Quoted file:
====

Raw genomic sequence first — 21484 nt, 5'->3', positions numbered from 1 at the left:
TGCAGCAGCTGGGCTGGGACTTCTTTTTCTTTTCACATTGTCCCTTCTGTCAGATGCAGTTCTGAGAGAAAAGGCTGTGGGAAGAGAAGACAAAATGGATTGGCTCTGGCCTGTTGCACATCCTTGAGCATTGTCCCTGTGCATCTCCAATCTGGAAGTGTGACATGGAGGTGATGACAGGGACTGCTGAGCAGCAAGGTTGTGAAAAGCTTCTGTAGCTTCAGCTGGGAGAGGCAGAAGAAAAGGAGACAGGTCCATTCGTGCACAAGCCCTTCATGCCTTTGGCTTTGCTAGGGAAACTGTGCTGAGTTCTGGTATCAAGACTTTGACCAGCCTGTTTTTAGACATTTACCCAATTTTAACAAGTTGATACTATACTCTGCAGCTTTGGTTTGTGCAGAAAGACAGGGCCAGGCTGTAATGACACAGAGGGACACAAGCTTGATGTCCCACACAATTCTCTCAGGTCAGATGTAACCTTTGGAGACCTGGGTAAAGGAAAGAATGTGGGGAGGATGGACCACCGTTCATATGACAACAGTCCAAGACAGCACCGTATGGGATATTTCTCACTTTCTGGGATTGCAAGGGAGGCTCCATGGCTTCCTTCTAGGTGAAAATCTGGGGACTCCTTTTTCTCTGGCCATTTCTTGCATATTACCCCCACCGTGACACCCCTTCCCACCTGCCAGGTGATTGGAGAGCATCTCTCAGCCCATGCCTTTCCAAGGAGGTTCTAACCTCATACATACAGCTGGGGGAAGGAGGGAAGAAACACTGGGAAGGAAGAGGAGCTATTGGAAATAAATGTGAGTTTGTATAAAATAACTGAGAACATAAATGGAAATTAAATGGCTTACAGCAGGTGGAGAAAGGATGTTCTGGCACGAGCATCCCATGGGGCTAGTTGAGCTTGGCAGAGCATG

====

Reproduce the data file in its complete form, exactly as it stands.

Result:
Raw genomic sequence first — 21484 nt, 5'->3', positions numbered from 1 at the left:
TGCAGCAGCTGGGCTGGGACTTCTTTTTCTTTTCACATTGTCCCTTCTGTCAGATGCAGTTCTGAGAGAAAAGGCTGTGGGAAGAGAAGACAAAATGGATTGGCTCTGGCCTGTTGCACATCCTTGAGCATTGTCCCTGTGCATCTCCAATCTGGAAGTGTGACATGGAGGTGATGACAGGGACTGCTGAGCAGCAAGGTTGTGAAAAGCTTCTGTAGCTTCAGCTGGGAGAGGCAGAAGAAAAGGAGACAGGTCCATTCGTGCACAAGCCCTTCATGCCTTTGGCTTTGCTAGGGAAACTGTGCTGAGTTCTGGTATCAAGACTTTGACCAGCCTGTTTTTAGACATTTACCCAATTTTAACAAGTTGATACTATACTCTGCAGCTTTGGTTTGTGCAGAAAGACAGGGCCAGGCTGTAATGACACAGAGGGACACAAGCTTGATGTCCCACACAATTCTCTCAGGTCAGATGTAACCTTTGGAGACCTGGGTAAAGGAAAGAATGTGGGGAGGATGGACCACCGTTCATATGACAACAGTCCAAGACAGCACCGTATGGGATATTTCTCACTTTCTGGGATTGCAAGGGAGGCTCCATGGCTTCCTTCTAGGTGAAAATCTGGGGACTCCTTTTTCTCTGGCCATTTCTTGCATATTACCCCCACCGTGACACCCCTTCCCACCTGCCAGGTGATTGGAGAGCATCTCTCAGCCCATGCCTTTCCAAGGAGGTTCTAACCTCATACATACAGCTGGGGGAAGGAGGGAAGAAACACTGGGAAGGAAGAGGAGCTATTGGAAATAAATGTGAGTTTGTATAAAATAACTGAGAACATAAATGGAAATTAAATGGCTTACAGCAGGTGGAGAAAGGATGTTCTGGCACGAGCATCCCATGGGGCTAGTTGAGCTTGGCAGAGCATG